Then, in a move everyone should have found suspicious, Pac-10 suggested the semi-finals and final be played in the American Airlines Center in Dallas. He claimed to have connections with the facility management, and could arrange for all the Dallas Desperados arena football infrastructure to be set up and taken down in consecutive weeks, even amid the other events at the venue.
Now Big XII was really on board, as his plan for an all-Big XII final had its home-field advantage restored. What he didn't know was that the Pac-10 commissioner knew that several USC players had secretly played for the San Jose Sabercats in the Summer of 2004, making them intimately familiar with the arena game.
Finally the day came for the first semi-final. USC was ready. They were very ready. Texas was not. The Trojans won 98–36. The game took forever. Tuberville later said, "I wasn't there, because the game wasn't actually played, but if it had been, and had I been there, I would've fallen asleep and dreamed about duck hunting; about Byron's Smokehouse being in Arkansas, close to my hunting camp."
In the second semi-final Auburn kicked a field goal on its first possession, and hung on to beat Oklahoma 3–0. Tuberville: "It's the most perfect game I ever coached. Even better than our 3–2 win over Mississippi State that hasn't happened yet. If I ever coach in the CFL, I'm gonna have Damon Duval get us a single on the opening kickoff and see if we can win 1–0."
USC felt pretty good coming into the championship game. Who can blame them? All the skill players had won ArenaBowl XVIII with the Sabercats just a few months prior. Furthermore, they had scored 98 points in their semi-final to Auburn's 3.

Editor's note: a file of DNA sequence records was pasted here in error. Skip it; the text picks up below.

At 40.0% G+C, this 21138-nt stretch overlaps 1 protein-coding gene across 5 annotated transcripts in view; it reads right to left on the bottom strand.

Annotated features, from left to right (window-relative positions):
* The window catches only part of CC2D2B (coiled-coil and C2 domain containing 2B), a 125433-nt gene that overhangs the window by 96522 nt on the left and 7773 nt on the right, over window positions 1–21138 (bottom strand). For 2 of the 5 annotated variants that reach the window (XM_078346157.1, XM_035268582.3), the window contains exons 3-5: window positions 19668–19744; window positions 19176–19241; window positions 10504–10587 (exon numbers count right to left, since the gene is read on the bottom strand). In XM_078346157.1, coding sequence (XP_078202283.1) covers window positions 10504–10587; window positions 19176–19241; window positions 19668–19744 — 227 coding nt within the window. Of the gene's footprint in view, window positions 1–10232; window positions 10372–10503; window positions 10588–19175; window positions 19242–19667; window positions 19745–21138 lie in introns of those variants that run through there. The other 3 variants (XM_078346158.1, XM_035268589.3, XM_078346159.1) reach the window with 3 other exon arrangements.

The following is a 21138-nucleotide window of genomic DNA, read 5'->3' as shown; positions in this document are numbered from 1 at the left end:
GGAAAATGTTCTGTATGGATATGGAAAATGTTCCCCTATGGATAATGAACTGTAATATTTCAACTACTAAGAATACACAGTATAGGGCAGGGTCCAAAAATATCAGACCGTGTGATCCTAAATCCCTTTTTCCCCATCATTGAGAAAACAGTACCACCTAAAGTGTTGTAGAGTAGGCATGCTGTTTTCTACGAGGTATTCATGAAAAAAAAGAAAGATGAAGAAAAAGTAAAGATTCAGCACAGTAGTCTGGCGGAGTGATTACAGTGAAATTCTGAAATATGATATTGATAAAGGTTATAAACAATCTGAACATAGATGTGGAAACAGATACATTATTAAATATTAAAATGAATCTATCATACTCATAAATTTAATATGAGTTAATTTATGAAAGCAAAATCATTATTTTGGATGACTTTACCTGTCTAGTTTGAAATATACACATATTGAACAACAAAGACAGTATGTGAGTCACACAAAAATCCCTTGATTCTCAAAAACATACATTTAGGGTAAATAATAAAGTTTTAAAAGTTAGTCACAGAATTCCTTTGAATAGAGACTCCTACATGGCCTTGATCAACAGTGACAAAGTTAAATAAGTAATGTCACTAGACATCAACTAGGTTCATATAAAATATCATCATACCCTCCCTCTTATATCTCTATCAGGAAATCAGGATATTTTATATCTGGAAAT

What they didn't anticipate was Tuberville's signature stroke of genius. Al Borges has reportedly taken credit for the idea, but I haven't been able to confirm that, or anything else in this story. When Auburn took the field for its first possession against the Trojans, Jason Campbell stayed on the sideline.
Under center was Carnell Williams. Turns out Cadillac's halfback passes against Wisconsin in 2003 and against Georgia in 2004 were mere glimpses of his true quarterbacking prowess. USC, of course, was bumfoozled, as they had prepared to defend against Campbell, who did not enter the game until the final play, when he lined up at fullback, and came out of the backfield to receive a pitch from Courtney Taylor on a hook-and-ladder play, and ran another 30 yards for a touchdown. Auburn wins, 78–74.
The ACC guy somehow found out the score of the championship game and concluded it must have been a basketball tournament after all. He got real sore about it and threatened to tell the press. When the other commissioners couldn't explain to him what arena football was and that they had played it to determine the 2004 national champion, the SEC guy made a regrettable promise—that if the ACC ever met the SEC in the BCS championship game, the SEC representative would build a big enough lead to show they were the better team, and then throw the game.
Josh Dowdy is a College & Mag contributor. He also writes about Auburn sports and the Auburn Family at heartofauburn.com.